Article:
DNA has becomes an essential part of many court cases since the introduction of DNA evidence during the 1980’s. DNA evidence is used to exonerate those wrongfully imprisoned and to convict those who’s DNA was present at a crime scene; it’s considered an extremely reliable source in courtrooms across the country. The presence, or lack thereof, can determine a person’s fate in the criminal justice system. And now the National Institute of Standards and Technology (NIST) wants to make sure that DNA is being used properly during testing and aims to create a standard for DNA analysis.
In the first study of its kind, the NIST will analyze the same set of complex DNA samples across different labs throughout the United States and will compare the results. Labs across the country use different types of computerized software programs to examine and analyze DNA in order to get a profile of a suspect. This profile that is created can then be compared to the DNA of a defendant in a court proceeding and can be used to determine if it the defendant was present during the commission of a crime. One of the issues here is that different computer programs may present different results when given the same sample to work with. This raises many red flags and calls for the development of a standard in order to prevent innocent people from going to prison because of lab result differentiations. Just last year in New York, two different software programs that were analyzing the exact same sample, yielded different results. If there is no standard for testing DNA, this brings up a major point- those two different results could potentially be life or death for a defendant.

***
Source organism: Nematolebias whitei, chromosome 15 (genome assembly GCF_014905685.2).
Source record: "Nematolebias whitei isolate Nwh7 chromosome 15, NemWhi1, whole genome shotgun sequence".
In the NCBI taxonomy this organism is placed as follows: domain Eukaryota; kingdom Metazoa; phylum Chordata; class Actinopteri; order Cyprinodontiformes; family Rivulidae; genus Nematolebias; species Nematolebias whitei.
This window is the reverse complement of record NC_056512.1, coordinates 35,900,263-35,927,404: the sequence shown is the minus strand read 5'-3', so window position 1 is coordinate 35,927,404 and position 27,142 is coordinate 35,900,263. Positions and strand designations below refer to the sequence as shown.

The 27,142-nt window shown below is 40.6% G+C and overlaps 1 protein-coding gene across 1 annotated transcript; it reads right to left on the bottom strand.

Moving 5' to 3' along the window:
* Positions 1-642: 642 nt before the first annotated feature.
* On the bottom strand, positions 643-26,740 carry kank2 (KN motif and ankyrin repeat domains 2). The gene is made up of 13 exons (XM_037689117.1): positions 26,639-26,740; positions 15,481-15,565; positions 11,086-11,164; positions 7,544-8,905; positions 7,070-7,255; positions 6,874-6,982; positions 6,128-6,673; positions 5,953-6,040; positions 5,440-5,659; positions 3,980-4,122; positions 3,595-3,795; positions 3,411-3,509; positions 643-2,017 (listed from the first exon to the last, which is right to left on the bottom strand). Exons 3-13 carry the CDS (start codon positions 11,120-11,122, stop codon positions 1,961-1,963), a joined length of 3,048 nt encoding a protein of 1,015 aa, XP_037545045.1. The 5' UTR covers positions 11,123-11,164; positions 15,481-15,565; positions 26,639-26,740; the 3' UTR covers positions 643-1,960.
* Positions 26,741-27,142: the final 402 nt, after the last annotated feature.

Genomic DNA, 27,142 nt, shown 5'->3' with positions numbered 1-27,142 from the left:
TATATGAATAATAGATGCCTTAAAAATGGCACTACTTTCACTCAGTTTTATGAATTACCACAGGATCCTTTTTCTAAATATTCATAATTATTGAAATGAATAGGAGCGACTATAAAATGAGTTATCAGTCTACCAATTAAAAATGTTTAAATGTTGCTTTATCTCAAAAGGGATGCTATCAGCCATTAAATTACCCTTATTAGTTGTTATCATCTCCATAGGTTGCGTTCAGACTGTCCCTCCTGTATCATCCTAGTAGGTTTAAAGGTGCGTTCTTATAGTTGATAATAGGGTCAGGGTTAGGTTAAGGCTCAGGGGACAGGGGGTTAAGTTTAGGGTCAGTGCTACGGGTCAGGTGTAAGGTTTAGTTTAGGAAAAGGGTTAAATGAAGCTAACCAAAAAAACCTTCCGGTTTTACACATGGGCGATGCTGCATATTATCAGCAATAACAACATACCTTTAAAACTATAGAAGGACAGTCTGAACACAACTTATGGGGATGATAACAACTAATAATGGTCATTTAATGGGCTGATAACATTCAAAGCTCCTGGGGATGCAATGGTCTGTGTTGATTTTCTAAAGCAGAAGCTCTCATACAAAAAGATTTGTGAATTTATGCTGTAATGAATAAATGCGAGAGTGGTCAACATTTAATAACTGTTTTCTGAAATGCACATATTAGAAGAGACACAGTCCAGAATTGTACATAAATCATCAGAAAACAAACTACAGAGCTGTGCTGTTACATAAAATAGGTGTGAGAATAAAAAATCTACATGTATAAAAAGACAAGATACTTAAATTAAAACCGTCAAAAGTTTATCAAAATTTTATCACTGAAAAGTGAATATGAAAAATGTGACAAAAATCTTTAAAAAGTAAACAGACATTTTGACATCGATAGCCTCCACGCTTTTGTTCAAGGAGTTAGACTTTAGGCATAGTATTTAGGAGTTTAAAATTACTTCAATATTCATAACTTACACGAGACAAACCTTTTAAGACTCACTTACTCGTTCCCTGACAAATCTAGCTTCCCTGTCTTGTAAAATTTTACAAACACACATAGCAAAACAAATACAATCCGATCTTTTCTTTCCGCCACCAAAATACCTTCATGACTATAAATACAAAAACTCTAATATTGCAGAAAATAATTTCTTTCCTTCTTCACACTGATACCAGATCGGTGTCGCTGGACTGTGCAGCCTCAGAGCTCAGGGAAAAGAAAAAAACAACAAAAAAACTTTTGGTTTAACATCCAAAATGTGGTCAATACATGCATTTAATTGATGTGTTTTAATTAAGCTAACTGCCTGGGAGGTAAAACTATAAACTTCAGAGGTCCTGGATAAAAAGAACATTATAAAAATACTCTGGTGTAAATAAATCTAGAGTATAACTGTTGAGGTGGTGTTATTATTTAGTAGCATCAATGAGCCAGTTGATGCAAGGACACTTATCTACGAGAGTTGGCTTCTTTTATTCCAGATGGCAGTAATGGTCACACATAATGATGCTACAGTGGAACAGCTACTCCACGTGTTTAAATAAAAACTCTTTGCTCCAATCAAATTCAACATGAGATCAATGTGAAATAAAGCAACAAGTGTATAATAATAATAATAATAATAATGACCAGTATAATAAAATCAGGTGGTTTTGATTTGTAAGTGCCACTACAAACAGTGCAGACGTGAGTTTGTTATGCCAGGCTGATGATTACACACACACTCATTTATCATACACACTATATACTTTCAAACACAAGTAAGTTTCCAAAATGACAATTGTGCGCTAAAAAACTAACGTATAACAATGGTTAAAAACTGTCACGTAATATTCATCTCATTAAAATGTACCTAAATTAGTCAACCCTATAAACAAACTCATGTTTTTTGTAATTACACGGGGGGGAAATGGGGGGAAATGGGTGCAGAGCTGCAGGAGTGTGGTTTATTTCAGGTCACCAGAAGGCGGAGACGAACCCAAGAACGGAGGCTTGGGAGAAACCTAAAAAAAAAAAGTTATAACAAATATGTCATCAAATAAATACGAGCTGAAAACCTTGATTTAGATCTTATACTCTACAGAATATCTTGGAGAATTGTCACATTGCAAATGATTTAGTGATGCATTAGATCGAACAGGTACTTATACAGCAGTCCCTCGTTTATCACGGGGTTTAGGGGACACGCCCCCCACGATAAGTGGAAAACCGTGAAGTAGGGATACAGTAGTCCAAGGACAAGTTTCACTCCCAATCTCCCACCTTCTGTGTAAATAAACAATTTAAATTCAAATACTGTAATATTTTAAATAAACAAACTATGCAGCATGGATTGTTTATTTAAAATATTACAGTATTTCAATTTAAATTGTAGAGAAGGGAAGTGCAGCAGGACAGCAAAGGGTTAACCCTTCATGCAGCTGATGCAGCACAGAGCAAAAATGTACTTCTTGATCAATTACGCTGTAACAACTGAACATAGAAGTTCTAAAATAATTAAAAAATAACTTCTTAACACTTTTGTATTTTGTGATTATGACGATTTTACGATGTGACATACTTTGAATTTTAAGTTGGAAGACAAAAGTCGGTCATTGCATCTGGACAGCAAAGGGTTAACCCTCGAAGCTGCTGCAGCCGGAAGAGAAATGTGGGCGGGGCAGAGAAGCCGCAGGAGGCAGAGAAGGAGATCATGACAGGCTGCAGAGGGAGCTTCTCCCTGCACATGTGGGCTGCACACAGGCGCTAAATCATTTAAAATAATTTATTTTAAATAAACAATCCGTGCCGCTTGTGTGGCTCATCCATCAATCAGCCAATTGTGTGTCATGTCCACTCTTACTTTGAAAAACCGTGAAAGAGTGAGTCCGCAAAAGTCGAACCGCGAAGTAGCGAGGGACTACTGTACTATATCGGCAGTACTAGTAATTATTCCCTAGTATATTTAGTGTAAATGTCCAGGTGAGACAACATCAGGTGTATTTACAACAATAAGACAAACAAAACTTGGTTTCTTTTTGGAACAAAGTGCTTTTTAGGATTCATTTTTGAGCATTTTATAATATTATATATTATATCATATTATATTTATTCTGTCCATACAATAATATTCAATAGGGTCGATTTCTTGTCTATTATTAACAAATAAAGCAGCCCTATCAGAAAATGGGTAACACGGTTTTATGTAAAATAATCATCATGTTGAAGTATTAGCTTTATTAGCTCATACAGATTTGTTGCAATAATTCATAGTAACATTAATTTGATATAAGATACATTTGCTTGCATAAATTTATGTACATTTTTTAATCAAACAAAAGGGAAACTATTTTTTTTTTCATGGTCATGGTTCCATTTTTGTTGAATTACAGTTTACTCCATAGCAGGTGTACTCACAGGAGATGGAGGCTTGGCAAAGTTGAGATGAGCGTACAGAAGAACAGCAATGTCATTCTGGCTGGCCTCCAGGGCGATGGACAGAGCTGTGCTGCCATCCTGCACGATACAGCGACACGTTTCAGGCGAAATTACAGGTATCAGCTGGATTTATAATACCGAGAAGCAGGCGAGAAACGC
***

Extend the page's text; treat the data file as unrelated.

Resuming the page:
Two controversial methods created by the DNA laboratory in the office of New York City’s chief medical examiner are being questioned here. The first is “touch DNA” testing. This is where small trace amounts of DNA are analyzed – so small that the sample may be as little as a trillionth of a gram and is much less than the FBI’s recommended standard for DNA testing. But, this test doesn’t take into account the fact that trace DNA can be transferred with something as simple as a handshake. The presence of small amount of DNA being used to determine guilt has a lot of issues. DNA is very sensitive and easily transferable and a much larger amount of DNA would be required in order to complete testing. One of the NIST’s goals is to determine a standard amount of DNA that can be used for testing.
The other method is probabilistic genotyping. This is when “software calculates the likelihood that a suspect’s genetic material is present in a complicated mixture of several people’s DNA,” (NIST). The fact that complex mixtures involving multiple samples of DNA are being tested also raises red flags. The accuracy cannot be guaranteed. There are too many variables present in order to ensure that the results are fool proof, and in criminal court cases you want the results need to be as accurate as possible. There also isn’t a uniform standard for how the DNA results are presented once the testing is complete. Which is what caused the two software programs in New York to present different results.
The NIST hopes to create a standard for testing on complex DNA samples and hopes to look at the use of trace DNA. The testing and results should be completed by next summer. The labs have stopped using the controversial forms of testing, but many defense attorneys whose clients were convicted off of this testing want the evidence to be revisited. This could potentially cause a lot more problems going forward.